In 38 patients with glioblastomas Sehydrin administration resulted in at least tumor stabilization and tumor regression in 27 (71%). Regression of symptoms and improvement in the general well-being were observed as follows: a decrease in headaches and dyspepsia, and a partial restoration of cranial nerve function as well as sensory and motor function. Survival time was increased from 9 to 16 months (average, 13+0.6 months)--twice the survival as after usual surgery. Eight (30%) of those 27 patients survived more than 19 months and one patient--more than 30 months. Sehydrin therapy was ineffective in only 11 of 38 patients with malignant glioblastomas; these patients died from tumor progression in 4 to 5 months after surgery.

In 2 of 4 patients with anaplastic astrocytoma, the improvement lasted 5 to 6 months. In one case of tumor recurrence 8 months after surgery and radiation therapy, Sehydrin administration resulted in regression of psychoneurological for 5 months. Even more significant was the effect of Sehydrin on malignant meningioma: one of 3 patients had regression of symptoms lasting 11 months, with the institution of 2 courses of Sehydrin; another patient (who had tumor progression after surgery, radiation and chemotherapy) obtained 18 months of regression of symptoms, with 5 courses of Sehydrin. In a group of 6 patients with non-malignant tumors, 5 had complete response (tumor regression and regression of neurological symptoms) lasting 5 years, as a result of 8 courses of Sehydrin with a 5 to 7 month interval between courses (one patient with progressive ependymoma of the inferior IVth ventricle that recurred 11 years after surgery and 4 courses of radiation therapy, had a complete response).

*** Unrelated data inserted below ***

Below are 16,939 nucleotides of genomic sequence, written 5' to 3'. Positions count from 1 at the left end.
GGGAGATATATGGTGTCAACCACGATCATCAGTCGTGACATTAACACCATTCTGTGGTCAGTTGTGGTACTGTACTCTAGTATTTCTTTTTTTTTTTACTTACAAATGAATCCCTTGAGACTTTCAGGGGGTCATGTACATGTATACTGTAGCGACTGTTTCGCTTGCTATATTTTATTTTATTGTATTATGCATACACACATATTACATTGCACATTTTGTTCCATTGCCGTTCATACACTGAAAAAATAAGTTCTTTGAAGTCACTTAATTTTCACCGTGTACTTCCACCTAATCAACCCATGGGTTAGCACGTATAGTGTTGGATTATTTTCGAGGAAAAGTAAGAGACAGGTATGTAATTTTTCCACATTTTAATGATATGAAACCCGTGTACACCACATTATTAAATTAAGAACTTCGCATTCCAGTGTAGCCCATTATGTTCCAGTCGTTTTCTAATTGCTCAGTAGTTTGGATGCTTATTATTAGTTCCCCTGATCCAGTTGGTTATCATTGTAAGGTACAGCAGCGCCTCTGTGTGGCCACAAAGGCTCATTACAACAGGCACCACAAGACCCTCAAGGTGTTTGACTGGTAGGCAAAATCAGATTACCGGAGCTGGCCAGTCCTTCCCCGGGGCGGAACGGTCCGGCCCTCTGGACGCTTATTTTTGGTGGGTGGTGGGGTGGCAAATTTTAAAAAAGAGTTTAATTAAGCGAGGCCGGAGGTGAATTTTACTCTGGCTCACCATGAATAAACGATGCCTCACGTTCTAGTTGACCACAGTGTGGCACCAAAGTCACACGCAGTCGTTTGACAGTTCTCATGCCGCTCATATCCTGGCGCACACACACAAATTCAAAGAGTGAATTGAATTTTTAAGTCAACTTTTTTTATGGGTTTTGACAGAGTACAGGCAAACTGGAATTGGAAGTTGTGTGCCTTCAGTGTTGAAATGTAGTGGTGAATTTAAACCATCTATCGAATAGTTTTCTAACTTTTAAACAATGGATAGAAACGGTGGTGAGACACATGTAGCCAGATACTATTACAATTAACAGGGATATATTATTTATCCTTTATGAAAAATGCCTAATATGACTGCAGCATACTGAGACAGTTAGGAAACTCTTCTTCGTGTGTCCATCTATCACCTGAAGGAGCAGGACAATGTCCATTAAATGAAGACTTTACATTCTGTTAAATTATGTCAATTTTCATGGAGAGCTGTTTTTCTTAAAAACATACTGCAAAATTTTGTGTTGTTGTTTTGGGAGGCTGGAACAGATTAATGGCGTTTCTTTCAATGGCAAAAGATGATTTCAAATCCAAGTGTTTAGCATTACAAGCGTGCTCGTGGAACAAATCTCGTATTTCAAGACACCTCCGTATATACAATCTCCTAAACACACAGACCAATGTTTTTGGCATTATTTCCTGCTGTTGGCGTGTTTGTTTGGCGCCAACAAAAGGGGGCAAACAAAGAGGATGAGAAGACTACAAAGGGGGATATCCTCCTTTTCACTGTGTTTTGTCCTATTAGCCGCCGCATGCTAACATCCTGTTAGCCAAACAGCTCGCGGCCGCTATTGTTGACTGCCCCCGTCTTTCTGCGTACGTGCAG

Initial manifestations of response to Sehydrin therapy were already apparent by the second week of treatment, with significant improvement in the general condition and varying degrees of symptomatic regression.

The following clinical examples serve to illustrate the effects of Sehydrin treatment on central nervous system (brain) tumors.